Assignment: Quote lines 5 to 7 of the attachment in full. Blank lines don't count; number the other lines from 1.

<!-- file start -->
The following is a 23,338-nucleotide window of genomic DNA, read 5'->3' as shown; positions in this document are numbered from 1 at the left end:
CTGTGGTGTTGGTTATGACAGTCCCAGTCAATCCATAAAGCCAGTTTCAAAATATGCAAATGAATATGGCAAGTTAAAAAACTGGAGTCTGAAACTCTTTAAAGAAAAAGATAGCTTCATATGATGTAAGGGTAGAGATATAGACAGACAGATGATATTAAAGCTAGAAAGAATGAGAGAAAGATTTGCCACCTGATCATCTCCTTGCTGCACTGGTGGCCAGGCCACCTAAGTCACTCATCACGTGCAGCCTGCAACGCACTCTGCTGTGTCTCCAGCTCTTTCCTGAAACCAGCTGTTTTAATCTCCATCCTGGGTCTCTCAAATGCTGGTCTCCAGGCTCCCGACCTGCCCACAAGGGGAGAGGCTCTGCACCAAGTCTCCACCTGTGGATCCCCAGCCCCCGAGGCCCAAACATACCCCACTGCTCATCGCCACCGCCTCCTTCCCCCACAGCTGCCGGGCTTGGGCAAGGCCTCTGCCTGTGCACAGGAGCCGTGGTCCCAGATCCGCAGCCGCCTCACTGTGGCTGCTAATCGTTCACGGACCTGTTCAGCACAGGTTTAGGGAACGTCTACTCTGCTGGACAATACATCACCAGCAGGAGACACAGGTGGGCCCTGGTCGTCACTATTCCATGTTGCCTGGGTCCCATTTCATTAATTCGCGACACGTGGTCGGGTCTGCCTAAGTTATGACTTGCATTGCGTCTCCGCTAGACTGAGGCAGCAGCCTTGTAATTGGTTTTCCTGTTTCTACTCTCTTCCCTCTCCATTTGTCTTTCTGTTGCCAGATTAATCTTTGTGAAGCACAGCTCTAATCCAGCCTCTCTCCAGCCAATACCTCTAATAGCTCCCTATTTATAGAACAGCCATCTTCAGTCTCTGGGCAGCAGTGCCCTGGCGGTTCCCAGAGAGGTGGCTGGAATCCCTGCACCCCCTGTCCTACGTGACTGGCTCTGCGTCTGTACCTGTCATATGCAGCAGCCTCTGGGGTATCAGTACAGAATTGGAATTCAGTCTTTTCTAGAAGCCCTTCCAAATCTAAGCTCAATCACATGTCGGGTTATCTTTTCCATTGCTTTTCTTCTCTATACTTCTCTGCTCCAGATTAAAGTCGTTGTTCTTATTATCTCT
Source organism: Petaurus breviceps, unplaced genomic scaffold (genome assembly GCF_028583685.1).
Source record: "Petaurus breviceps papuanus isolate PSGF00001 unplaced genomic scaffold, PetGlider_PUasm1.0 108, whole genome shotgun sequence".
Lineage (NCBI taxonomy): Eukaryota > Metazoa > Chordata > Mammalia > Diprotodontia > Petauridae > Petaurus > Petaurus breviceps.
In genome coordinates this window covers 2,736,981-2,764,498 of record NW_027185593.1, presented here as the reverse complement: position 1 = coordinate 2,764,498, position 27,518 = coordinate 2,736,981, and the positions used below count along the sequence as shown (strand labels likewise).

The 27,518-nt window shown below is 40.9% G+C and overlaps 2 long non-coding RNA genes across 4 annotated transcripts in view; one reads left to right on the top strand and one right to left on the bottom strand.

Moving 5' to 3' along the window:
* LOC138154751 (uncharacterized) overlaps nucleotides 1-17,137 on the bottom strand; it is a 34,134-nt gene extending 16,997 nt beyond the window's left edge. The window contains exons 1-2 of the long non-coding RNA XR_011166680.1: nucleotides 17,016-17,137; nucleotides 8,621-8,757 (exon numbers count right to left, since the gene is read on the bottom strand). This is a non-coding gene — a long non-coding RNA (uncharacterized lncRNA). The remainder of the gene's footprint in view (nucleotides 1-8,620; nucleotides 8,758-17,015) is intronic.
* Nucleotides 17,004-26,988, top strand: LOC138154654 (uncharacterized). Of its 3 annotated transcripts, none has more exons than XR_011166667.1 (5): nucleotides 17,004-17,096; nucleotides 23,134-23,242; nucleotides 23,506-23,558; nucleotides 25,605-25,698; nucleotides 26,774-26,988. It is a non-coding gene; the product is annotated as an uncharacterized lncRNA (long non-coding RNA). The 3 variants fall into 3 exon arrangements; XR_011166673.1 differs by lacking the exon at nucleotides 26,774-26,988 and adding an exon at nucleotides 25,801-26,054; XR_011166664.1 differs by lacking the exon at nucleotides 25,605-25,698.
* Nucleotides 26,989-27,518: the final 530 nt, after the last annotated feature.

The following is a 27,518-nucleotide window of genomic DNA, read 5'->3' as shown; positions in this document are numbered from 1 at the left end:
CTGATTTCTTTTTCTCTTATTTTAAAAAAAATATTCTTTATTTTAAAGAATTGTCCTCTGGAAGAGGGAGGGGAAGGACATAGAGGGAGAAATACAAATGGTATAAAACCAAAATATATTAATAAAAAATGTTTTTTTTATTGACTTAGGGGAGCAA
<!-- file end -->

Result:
Lineage (NCBI taxonomy): Eukaryota > Metazoa > Chordata > Mammalia > Diprotodontia > Petauridae > Petaurus > Petaurus breviceps.
In genome coordinates this window covers 2,736,981-2,764,498 of record NW_027185593.1, presented here as the reverse complement: position 1 = coordinate 2,764,498, position 27,518 = coordinate 2,736,981, and the positions used below count along the sequence as shown (strand labels likewise).

The 27,518-nt window shown below is 40.9% G+C and overlaps 2 long non-coding RNA genes across 4 annotated transcripts in view; one reads left to right on the top strand and one right to left on the bottom strand.